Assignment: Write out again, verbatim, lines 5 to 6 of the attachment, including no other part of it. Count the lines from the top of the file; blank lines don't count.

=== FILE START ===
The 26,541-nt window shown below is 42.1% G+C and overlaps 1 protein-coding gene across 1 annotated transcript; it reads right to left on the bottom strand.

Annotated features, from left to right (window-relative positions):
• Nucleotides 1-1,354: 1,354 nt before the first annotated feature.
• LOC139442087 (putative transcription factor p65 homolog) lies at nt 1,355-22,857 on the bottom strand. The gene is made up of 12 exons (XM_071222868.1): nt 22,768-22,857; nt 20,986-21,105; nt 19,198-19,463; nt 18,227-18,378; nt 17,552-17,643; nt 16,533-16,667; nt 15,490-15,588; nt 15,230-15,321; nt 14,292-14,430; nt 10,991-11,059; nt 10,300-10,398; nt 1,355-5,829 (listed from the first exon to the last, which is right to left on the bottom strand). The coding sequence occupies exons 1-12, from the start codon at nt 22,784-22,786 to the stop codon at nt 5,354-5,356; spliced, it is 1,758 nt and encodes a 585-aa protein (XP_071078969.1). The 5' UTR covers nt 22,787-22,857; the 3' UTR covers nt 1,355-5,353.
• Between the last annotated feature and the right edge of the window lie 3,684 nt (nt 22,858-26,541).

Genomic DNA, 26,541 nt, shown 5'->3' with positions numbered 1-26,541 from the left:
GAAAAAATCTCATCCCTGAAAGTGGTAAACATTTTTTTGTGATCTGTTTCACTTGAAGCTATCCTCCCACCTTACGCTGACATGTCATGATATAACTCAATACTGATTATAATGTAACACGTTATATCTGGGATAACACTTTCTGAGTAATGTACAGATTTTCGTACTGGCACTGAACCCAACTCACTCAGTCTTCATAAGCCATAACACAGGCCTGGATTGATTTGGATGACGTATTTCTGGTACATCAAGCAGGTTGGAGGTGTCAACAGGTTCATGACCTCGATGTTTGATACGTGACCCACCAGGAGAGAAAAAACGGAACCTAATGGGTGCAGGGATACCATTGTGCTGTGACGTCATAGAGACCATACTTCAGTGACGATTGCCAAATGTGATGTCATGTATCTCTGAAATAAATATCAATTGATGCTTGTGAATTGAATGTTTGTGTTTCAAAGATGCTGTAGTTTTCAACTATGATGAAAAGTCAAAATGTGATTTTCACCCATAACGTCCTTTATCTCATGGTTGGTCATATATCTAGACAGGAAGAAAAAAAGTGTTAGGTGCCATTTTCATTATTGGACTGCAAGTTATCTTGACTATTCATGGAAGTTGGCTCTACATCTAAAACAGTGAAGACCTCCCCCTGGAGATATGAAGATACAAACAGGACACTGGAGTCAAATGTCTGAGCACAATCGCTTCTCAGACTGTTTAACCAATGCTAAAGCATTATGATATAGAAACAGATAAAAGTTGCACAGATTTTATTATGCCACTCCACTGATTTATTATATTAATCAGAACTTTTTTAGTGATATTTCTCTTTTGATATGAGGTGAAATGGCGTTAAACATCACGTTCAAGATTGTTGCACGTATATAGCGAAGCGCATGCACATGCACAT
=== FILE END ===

• Between the last annotated feature and the right edge of the window lie 3,684 nt (nt 22,858-26,541).

Genomic DNA, 26,541 nt, shown 5'->3' with positions numbered 1-26,541 from the left: